As Bowdoinham weighs its emergency medical services options, getting its own ambulance could cost the town more than $1 million just to get started.

During a town meeting Wednesday, Midcoast EMS providers spoke with Bowdoinham residents about the logistics of running an ambulance service now that the town is looking for permanent solutions after its contract with North East Mobile Health Services ends in June.

North East Chief Operating Officer Rick Petrie said the average cost of an ambulance is $350,000, then another $100,000 for equipment and $750,000 to staff the vehicle 24 hours a day. He said for Bowdoinham to break even, that ambulance would need to respond to 1,500-2,000 calls per year. Last year, the town of about 3,000 residents generated just 250 EMS calls.

Right now, Bowdoinham has a $50,000 annual contract with North East, which enlisted Topsham rescue as its backup service in 2022 but switched to Lisbon in January after Topsham grew overwhelmed by the volume of calls. Petrie said due to staffing issues at North East, Topsham responded to 83% of the calls last year and charged North East a $500 fee each time, causing North East to lose money.

In January, North East requested a contract addendum, asking Bowdoinham to pay $67,000 per month or consider their relationship terminated in 90 days. After pushback from the Bowdoinham Select Board, North East backed off and agreed to honor the $50,000-a-year contract until June 30, according to Bowdoinham Town Manager Nicole Briand.

Petrie said at the meeting that his team handled the whole situation “poorly,” but said, “Ultimately, this operation can’t be done at $50,000 a year.”


EMS is losing money — who foots the bill?

Many years ago, EMS operated purely on a volunteer basis, according to Kevin McGinnis, president of Friends of EMS for Maine. The former paramedic said the cost of each call EMS responds to outweighs the reimbursement from insurance companies. He said each call in Bowdoinham costs EMS $2,800, with only a $500 reimbursement through Medicare and Medicaid — an 8% increase from last year. He said 15% of calls are from patients with commercial insurance and 15% are self-pay, whereas EMS only sees payment 35% of the time.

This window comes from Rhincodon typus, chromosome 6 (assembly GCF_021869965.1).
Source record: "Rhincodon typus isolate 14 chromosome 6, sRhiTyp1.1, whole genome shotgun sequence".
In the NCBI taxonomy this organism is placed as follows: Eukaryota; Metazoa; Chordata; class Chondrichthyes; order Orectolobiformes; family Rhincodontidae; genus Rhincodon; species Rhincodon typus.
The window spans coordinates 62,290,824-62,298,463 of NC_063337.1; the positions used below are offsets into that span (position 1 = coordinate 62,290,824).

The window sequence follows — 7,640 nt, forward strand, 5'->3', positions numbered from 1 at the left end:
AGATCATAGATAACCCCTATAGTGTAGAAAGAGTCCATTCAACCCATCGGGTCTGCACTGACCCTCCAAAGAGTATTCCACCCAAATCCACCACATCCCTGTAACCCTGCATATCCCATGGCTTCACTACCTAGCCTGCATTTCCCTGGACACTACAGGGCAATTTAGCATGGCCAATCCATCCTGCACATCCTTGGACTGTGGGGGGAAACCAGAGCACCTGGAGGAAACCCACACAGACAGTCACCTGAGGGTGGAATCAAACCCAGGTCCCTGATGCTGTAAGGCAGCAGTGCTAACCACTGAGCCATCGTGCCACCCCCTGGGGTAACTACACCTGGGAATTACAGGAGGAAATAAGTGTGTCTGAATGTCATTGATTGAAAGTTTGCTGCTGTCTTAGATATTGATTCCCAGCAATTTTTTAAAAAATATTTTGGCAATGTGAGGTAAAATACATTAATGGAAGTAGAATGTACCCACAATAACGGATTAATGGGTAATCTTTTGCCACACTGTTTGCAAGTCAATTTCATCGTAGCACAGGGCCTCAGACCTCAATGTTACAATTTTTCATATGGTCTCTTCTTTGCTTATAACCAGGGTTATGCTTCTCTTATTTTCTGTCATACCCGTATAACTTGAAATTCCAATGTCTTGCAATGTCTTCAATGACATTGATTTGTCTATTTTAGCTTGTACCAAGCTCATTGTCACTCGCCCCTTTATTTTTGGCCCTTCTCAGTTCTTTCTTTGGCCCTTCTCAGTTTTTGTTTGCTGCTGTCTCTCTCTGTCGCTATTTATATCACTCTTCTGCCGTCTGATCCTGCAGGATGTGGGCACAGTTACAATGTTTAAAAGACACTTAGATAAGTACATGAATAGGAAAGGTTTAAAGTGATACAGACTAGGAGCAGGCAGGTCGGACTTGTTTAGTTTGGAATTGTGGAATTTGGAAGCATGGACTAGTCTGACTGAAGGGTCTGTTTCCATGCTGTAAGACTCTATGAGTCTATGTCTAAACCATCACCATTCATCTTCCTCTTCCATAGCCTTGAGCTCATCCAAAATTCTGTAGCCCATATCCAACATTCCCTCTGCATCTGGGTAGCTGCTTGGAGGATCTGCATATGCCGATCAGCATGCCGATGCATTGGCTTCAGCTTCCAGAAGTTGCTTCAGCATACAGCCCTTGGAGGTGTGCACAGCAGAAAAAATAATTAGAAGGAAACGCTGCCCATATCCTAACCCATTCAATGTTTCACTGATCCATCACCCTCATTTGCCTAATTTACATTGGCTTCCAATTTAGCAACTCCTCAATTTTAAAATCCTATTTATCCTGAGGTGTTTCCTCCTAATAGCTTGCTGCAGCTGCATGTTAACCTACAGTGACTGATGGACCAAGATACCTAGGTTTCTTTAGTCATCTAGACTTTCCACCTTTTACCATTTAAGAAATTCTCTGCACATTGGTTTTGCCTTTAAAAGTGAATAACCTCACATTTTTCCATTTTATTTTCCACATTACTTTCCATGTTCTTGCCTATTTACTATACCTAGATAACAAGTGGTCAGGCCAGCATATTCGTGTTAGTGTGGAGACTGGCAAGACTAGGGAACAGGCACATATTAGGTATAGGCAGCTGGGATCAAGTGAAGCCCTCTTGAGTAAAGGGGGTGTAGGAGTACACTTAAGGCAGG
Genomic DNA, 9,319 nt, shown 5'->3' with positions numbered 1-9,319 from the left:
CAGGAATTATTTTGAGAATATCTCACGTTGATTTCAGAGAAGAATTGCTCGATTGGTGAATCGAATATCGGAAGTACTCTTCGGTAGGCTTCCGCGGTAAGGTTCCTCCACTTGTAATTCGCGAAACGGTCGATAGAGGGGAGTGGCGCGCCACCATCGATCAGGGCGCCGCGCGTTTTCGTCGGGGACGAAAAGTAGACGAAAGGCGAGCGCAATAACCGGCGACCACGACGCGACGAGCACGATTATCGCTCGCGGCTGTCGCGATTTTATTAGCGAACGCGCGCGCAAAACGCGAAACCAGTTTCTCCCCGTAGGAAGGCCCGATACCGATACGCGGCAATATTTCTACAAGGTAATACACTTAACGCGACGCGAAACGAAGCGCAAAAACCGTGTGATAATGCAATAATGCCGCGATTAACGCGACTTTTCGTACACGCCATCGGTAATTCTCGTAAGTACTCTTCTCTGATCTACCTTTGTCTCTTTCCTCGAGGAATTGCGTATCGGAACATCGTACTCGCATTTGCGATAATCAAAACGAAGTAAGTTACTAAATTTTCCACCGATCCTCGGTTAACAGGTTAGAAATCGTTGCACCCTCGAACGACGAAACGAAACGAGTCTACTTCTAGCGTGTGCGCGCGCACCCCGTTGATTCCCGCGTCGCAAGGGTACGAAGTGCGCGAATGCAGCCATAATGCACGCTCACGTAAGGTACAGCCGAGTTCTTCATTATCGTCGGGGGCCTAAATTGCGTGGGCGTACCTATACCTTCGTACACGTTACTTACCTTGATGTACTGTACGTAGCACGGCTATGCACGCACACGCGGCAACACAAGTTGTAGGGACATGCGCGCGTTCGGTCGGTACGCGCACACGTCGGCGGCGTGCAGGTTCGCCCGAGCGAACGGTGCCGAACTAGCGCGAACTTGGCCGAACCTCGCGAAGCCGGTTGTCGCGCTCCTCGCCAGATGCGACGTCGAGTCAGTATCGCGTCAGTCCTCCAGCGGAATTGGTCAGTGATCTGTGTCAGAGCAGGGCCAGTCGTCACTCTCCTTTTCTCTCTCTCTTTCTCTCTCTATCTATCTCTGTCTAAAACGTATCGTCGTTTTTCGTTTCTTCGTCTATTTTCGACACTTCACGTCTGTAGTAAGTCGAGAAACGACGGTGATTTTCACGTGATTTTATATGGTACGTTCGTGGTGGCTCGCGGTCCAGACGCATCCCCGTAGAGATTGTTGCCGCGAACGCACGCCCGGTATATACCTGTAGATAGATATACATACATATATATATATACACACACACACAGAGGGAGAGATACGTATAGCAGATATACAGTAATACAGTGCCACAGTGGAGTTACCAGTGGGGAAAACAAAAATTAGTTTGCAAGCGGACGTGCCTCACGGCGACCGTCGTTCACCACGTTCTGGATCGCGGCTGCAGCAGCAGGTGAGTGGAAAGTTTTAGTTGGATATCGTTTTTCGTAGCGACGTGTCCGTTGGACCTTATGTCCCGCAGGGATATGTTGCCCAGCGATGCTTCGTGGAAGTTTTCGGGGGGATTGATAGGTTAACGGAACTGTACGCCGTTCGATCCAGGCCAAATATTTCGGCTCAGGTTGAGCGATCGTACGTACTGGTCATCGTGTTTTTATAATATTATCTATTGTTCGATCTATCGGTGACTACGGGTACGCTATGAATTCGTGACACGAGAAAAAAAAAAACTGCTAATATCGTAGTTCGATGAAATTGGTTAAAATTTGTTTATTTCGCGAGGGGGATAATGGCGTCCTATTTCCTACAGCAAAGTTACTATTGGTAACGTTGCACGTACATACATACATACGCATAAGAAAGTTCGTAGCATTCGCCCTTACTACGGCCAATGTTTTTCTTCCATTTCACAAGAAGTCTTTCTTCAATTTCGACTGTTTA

“We need help from our Legislature,” Petrie said.

He said EMS needs $70 million a year from the state to keep ambulance services afloat and suggested the Legislature require Medicaid to pay higher reimbursement rates.

How do you staff an ambulance?

There are many combinations when staffing an ambulance: an EMT plus a driver, two EMTs, an EMT and a paramedic, an advanced EMT and a paramedic; the list goes on. However, the pay grade for each position varies based on experience, so if you want a paramedic who can administer medication, be prepared to pay more money, McGinnis said.

An EMT course is one night a week for four months, an advanced EMT course is two nights a week for six months and a paramedic attends an eight-hour class once a week for two years, plus 500 clinical hours in a hospital.

According to, the average annual salary for EMTs is $27,000, for advanced EMTs $34,000 and for paramedics $43,000.

Petrie said it’s hard to draw people to the profession because the pay and benefits aren’t enticing. He said the average age of an EMT in Maine is 45 years old and the rest are retired individuals on a fixed income. He said they could raise wages, but that would require help from taxpayers.

The Bowdoinham Select Board will weigh its options at an ambulance workshop at 6:30 p.m. Monday, April 3, at 13 School St.

Comments are not available on this story.